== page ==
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”We are the ones we’ve been waiting for.” Alice Walker

Keynote was interesting, but didn’t go deep into any subject. Very superficial in many ways. I hoped for more concrete advise and ideas. Title was, however, ”How Companies Can Level-Up Their Game Like Never Before”. I got some ideas on how to leverage on the crowd powered tools, but that’s it…

What to change? I’d like to test some of the crowd powered tools. like inceptive competitions to create the best participant app!

A Moderated Conversation with President Barack Obama in discussion with Niklas Zennström

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For the first time I was waiting in the line to be among the first in the seminar hall. Miracles happen. For other speakers the big screen has been quite enough. But this speaker is mr. Barack Obama. I need to see him live – not on a screen. Again an interview, which is not my favourite way of doing these, but let’s see how Obama’s charisma work in an interview.

N = Niklas Zensström, B = Barack Obama

N: Let’s talk about basketball.

B: Great! Participating in sport teaches you important lessons. If you work, you’ll get better. Effort you put in will determine what you get out. It teaches you resilience. It teaches you putting the mission of the team ahead of your own goals. Those are important lessons. In the USA one of the greatest thing in sports has been involving women in sports. They become more confident. Well, sports made in my knees a bit sore…

N: If I look at the world, it seems that we are in a storm. We have climate change, populism etc. And at the same time, it seems leaders are more short term oriented. Business leaders look only short term benefits. World is going through a paradigm shift. As a society, how can we change this? Start thinking long term?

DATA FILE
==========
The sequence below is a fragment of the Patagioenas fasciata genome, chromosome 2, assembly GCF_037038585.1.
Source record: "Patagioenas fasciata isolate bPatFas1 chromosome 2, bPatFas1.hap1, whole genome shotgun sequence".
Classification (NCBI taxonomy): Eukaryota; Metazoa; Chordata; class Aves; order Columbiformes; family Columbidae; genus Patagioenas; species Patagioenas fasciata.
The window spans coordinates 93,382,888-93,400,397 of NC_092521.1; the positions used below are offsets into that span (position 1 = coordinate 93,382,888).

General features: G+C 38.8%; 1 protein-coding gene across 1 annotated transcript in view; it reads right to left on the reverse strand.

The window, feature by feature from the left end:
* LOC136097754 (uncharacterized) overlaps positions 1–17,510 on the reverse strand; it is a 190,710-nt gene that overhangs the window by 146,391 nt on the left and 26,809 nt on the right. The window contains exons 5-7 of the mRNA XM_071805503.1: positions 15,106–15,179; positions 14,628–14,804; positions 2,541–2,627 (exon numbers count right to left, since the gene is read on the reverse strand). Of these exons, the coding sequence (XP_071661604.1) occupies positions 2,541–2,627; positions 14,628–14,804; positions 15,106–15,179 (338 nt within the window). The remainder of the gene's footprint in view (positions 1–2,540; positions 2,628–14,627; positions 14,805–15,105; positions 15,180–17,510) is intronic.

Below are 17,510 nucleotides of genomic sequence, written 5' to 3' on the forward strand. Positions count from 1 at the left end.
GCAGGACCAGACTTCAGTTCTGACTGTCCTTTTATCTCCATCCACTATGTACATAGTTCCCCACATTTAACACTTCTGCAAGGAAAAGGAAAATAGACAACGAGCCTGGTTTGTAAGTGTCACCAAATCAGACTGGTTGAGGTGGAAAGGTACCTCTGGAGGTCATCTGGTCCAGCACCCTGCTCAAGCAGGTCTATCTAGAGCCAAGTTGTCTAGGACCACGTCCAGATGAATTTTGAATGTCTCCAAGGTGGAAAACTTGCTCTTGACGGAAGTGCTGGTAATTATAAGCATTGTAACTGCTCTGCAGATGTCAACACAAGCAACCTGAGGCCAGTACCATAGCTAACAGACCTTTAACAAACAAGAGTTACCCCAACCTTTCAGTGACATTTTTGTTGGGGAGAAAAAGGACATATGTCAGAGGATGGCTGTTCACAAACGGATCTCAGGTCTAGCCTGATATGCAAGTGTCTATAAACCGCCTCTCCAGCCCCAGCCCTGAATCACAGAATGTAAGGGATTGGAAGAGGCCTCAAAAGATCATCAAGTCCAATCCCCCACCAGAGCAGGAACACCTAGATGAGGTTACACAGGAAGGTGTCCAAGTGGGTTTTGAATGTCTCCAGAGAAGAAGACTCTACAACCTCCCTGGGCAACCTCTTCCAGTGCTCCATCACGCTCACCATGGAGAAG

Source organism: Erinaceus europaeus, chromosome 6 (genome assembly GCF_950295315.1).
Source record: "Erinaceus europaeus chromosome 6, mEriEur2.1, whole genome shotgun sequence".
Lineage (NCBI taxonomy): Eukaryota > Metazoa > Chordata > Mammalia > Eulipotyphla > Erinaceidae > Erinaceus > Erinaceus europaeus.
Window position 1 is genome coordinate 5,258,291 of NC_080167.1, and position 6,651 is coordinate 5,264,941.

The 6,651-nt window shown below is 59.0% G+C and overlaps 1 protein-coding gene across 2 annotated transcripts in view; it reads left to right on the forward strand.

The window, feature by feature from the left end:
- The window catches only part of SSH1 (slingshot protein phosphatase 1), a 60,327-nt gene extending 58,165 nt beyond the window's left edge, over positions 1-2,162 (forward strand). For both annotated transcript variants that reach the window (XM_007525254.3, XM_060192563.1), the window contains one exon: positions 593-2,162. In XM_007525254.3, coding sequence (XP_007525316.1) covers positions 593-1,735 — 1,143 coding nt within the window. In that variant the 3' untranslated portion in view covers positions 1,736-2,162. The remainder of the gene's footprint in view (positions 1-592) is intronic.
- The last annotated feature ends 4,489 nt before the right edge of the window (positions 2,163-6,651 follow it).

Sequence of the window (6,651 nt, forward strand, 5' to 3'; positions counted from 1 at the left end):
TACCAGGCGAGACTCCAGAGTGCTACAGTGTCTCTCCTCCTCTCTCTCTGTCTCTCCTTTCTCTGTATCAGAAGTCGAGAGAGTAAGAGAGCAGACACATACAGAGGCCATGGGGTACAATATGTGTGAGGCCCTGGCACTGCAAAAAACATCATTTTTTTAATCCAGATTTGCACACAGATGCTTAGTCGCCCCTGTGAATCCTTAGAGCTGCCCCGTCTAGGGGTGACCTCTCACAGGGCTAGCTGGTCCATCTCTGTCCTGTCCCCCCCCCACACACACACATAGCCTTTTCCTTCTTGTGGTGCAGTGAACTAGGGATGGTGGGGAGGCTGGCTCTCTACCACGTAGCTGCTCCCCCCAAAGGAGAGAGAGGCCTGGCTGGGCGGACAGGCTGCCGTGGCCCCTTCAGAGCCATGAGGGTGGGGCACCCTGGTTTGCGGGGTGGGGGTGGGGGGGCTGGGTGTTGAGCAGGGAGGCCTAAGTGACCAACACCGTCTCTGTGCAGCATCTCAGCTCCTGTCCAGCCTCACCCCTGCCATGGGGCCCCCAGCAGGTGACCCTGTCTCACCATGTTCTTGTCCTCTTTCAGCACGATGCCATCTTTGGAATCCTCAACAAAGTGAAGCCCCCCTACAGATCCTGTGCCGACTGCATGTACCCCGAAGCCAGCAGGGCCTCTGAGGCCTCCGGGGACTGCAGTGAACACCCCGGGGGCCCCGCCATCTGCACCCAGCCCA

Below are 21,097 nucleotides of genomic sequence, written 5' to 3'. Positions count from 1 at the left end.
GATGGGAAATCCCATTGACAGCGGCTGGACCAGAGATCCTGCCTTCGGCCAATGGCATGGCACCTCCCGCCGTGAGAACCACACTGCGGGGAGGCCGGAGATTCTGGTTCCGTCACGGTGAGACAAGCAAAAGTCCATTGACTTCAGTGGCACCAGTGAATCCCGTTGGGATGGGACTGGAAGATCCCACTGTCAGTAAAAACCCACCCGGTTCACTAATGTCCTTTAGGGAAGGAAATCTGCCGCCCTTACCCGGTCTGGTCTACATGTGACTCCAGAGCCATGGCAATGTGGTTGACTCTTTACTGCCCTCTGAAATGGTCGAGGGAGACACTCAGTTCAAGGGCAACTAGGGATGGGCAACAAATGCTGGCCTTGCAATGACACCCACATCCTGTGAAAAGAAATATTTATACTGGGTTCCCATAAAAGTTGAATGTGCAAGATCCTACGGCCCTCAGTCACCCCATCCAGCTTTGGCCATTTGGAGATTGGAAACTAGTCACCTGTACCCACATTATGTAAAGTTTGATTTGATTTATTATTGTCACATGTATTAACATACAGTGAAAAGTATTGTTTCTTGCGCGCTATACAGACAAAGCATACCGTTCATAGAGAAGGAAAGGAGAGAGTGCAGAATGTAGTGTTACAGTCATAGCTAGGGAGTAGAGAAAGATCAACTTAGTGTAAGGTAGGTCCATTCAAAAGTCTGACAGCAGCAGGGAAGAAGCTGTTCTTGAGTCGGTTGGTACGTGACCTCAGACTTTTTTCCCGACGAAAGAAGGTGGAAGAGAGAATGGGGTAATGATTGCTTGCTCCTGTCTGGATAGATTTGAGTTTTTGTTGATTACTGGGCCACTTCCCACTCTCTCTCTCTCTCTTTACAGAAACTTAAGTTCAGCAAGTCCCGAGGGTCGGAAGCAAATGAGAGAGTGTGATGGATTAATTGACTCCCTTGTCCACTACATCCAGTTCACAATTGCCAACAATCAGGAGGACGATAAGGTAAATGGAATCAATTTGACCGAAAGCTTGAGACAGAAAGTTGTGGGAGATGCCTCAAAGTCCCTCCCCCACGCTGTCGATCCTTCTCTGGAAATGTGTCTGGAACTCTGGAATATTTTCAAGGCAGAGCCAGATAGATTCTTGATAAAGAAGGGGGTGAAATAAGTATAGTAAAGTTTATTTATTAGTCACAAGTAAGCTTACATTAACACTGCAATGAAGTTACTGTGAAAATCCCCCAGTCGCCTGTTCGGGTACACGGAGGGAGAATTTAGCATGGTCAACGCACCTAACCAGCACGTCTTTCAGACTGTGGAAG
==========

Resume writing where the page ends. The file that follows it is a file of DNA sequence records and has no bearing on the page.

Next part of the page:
B: I’ll talk about these larger terms. Globalization, technology have all shrunk the planet. Changes taking place are as profound as in previous big turmoils. But now they are faster. Whenever you have great changes, it creates enormous opportunities. Now you have global market that can bring wealth. But if you only an ordinary person, suddenly you find that demands are less valuable for you.

Leaps in productivity also leads to inequality. Absolute wealth is not only important thing. In advanced economies, a lot thinks that they have been left behind. There is a strong impulse either try to stop change or fight against it. Politics look backwards, not forwards. There are people who are afraid of technology. When you get a big gap, that’s when you get into trouble. We need to reorganize ourselves. Part of this solution is going to be business recognizing opportunities. One legitimate criticism is that leaders don’t think enough how the people who were left behind, are been taking care of.

Unfortunately now, the way how voters get political information makes us think only short term. This makes us to think about reactions in social media etc.

Best thing in liberal market based democracies is that we can debate freely. Dialog takes place. It has constitutional relevance. Partly because of the problems described earlier, people turn into strong men who say ”follow me”.

We have to cultivate the institutions that allow debate and dialog to happen. Such as free press. The platform is all based on these rules and institutions.

N: You mentioned technology. Founders wan’t to create companies with positive impact on the world. They need to hire best talent. Millenials want to buy fair trade products, environmentally friendly products. But because tech gets more powerful, I think we need to have conversations about the future. AI can be good, but also negative. If we don’t have these conversations now, we will have problems. With climate change we already lost 10 years. How could leaders encage into discussions and encourage innovation and make sure the society is safe in the future.